Neither of the Old Testament nor the New can it be said that they reveal a God whose main purpose toward human beings was to afflict them with suffering. Just the opposite! He wished them the blessings of peace and love and joy in a land of fruitfulness and abundance.
In a gentle and affectionate way let us now look at the church that Jesus founded, and that we love today, albeit each in our own way. As the church moves into its third millennium, is it reflecting the tone of the book of Acts? Is it conveying the warm spirit of the early Christians, whose tremendous popularity spread all around the Mediterranean shores?
Or is it possible that the church has (unconsciously, perhaps) distilled much of the joy out of Christianity? Think of cherubic personalities like Francis of Assisi, or Brother Lawrence of the Resurrection, or Billy Bray, the Welsh lay preacher. How rare such apostles of joy have been in the annals of church history! Each was tremendously popular in his time, but the church seems hardly to have known what to do with them.
The Bible tells us that even the rivers and trees of the forest clap their hands in praise to God, but in many a church today hand-clapping is seldom practiced. It almost seems we have turned Isaiah inside out and exchanged the garment of praise for the spirit of heaviness. Joyfulness, lightheartedness, and jubilation seem out of order in many church assemblies. Joy gets scant treatment in our biblical and theological institutions and library indexes. Seldom does it creep into our creeds and church histories. It is nowhere to be seen in the records of
religious wars, ecclesiastical disputes, inquisitions, and persecutions.
Today in many worship services the Psalms that are so full of gladness and blessedness are read aloud, but in a most ceremonious manner. It is not that joy is entirely ignored in the churches, for eloquent sermons are preached on the subject, and hymns are sung about it, but often the mood is reverently subdued. People do not expect to be lifted up. Many times their presence is due to childhood memories, or to a sense of duty and obligation. Even the young people who are loyal to their church in many cases expect nothing but solemnity when they enter its doors.
Billy Graham states:
One of the desperate needs among Christian young people is exuberance and vitality in their loyalty to Christ. People go to a football game today and shout their heads off, or go to a circus and cheer act after act. They become enthusiastic about everything conceivable, but when it comes to spiritual matters they think we are supposed to become sober and quiet, and wear black, and never have a good time or enjoy a religious event.1
Certainly a frivolous or jocular attitude is inappropriate in approaching the sacred mysteries of our faith, let alone the throne of God Himself. A sense of awe before the Shekinah Glory is an expression indispensable for true worship. But the problem with much worship today is not the departure of the divine Presence, for where two or three are gathered together in His name, Jesus still promises to be with us. Too often the problem is the supersanctimonious smog we spread over our church life, the unnecessary gravity with which our leadership protects its dignity, the unnatural posturing that can so easily pass into overbearing arrogance and conceit.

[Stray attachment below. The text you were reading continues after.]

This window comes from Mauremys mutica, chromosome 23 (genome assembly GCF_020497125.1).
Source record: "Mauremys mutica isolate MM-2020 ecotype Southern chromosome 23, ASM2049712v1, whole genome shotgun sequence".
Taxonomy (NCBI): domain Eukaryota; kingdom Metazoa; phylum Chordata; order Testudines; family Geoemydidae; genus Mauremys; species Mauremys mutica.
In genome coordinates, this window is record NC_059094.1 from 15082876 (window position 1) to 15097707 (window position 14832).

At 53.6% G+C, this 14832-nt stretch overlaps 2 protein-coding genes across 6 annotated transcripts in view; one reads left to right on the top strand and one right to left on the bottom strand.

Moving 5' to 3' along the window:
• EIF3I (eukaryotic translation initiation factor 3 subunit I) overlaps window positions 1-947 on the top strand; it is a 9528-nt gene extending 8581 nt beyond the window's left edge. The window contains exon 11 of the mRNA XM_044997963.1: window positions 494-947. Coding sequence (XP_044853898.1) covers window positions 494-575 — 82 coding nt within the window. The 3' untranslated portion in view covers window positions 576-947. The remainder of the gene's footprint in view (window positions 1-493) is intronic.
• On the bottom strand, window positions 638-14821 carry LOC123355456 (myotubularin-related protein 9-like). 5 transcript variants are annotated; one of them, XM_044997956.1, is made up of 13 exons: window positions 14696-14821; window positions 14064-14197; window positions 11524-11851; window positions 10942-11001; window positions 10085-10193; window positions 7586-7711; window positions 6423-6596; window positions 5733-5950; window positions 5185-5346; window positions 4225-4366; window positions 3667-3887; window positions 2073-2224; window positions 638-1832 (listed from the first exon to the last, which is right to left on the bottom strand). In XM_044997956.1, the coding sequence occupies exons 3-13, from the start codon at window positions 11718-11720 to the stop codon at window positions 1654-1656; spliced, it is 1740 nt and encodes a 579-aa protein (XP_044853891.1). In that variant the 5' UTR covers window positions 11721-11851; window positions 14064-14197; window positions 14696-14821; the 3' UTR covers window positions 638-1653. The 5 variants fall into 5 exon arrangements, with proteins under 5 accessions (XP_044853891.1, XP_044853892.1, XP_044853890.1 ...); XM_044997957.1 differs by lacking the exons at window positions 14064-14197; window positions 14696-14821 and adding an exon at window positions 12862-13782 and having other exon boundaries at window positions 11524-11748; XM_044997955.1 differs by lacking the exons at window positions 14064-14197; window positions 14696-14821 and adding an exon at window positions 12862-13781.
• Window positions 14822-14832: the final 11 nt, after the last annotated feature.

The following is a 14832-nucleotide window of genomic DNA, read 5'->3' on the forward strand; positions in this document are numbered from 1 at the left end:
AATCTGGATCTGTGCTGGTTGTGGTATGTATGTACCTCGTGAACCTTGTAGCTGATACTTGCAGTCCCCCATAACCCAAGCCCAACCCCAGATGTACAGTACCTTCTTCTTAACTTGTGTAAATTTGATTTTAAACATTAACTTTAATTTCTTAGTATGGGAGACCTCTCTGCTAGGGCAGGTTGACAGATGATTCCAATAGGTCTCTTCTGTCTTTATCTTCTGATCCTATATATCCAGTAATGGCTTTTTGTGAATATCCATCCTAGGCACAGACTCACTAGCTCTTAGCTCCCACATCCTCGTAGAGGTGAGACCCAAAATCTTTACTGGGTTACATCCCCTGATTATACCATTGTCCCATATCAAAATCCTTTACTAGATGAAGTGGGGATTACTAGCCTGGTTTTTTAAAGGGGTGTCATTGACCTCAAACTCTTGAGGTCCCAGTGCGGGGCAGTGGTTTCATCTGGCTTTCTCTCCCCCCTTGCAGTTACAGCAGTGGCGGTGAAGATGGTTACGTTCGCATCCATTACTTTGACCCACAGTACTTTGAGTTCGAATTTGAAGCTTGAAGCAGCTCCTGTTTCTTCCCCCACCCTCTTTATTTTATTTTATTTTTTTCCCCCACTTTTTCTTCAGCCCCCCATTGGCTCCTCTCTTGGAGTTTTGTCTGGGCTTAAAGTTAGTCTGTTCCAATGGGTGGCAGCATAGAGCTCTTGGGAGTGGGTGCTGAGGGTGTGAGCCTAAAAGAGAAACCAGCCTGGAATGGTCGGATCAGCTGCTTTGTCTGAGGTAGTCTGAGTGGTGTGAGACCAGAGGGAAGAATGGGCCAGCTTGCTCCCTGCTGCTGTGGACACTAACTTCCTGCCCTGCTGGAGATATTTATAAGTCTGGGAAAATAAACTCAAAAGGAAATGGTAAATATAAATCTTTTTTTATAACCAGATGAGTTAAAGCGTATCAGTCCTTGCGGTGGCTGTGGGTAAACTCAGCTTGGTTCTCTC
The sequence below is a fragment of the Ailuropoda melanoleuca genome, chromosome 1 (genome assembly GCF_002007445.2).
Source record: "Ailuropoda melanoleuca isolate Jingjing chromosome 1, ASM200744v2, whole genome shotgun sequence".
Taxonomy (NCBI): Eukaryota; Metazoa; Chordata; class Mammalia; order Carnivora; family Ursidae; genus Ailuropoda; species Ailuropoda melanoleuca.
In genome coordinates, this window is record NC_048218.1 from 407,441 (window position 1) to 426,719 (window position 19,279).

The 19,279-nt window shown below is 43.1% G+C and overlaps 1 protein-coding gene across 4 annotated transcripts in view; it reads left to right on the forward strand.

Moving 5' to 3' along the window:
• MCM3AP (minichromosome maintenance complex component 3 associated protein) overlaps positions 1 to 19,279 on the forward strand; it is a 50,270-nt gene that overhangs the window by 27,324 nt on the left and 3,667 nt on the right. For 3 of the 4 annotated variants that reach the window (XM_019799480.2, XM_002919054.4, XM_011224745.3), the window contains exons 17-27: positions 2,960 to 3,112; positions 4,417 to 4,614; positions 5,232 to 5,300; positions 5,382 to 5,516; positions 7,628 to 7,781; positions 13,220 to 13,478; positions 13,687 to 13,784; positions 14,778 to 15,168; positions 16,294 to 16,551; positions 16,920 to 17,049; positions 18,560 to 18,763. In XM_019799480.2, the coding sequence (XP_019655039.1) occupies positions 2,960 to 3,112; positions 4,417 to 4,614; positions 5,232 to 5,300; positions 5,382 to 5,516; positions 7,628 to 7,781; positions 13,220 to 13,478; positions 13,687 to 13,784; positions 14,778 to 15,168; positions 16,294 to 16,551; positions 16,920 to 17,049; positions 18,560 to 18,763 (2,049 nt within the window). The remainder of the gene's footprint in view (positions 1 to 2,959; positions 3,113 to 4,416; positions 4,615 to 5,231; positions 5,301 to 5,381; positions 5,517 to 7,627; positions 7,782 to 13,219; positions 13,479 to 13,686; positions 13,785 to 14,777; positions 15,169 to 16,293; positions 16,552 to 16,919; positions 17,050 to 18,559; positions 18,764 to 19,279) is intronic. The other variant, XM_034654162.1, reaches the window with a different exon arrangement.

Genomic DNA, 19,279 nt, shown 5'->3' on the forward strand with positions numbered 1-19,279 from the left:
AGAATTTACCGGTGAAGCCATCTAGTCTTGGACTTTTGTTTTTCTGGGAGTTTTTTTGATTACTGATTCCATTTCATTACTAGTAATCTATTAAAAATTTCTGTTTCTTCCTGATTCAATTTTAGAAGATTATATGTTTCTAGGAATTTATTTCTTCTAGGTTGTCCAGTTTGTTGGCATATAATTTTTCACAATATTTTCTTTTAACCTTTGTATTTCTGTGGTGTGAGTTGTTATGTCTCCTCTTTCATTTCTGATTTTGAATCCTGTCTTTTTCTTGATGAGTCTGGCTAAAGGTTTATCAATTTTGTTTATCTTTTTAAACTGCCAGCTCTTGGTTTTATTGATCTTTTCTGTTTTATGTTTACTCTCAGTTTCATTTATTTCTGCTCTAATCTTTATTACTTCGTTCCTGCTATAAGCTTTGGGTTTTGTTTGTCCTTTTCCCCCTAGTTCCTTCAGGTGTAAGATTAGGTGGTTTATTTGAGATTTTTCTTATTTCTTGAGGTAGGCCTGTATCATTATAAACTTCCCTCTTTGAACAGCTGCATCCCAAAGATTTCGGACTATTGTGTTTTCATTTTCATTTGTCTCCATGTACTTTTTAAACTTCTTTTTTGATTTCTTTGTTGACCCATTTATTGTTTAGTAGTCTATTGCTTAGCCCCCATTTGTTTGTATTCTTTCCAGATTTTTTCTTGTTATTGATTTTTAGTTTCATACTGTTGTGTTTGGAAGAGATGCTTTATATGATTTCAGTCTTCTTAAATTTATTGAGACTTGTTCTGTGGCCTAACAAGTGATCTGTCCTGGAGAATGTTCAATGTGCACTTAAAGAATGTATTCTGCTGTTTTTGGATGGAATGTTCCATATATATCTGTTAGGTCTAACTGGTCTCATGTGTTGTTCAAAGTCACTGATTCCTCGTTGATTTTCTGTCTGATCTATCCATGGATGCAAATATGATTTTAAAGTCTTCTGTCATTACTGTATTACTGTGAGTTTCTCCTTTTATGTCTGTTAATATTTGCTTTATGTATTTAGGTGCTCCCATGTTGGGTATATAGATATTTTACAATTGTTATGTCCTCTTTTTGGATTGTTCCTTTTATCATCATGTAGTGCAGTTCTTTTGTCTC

When I visited C.S. Lewis in Cambridge in 1963 he told me, "There is a great deal of false reverence about. There is too much solemnity and intensity in dealing with sacred matters,
too much speaking in holy tones."2 The tragic loss in all this pious gamesmanship is to the individual in the pew, who begins to feel that in the midst of the religious ceremonies he cannot get through to the Lord Himself. Recently I received a letter from a young lady in West Virginia saying, "It seems to me the subject of joy is sadly lacking in the lives of many Christians when we ought to be the most joyful people on the face of the earth."
When Christians try to act more holy than Jesus Himself, the church is in trouble. Jesus was particularly sharp with "scribes and Pharisees" who "for a pretense make long prayers."3 Exit pomposity!
Add to the mix the seemingly endless protocol, minutiae, and irrelevata that tie our ecclesiastical proceedings in knots, and you have the church of the third millennium. To attend many church meetings today is to run the risk of humongous boredom.
Let me go further. Many of the authors of our Christian books seem unable to comprehend what it means to have the kind of radiant, overflowing, inner joy that Jesus brought to earth and shared with His followers. I have known professional theologians who appear baffled and bewildered by a demonstration of the believer's lighthearted joy in the Holy Spirit. To be set free by Jesus Christ, to revel in the new birth, to exude the joy of the Lord, to celebrate the knowledge that one's sins have been forgiven because of the vicarious sacrifice of Christ who went to the cross and shed His blood for us and our salvation, is to be in their words "an enthusiast." To explain such behavior, they compile erudite monographs about "cultic joy," "festal joy," and "eschatological joy."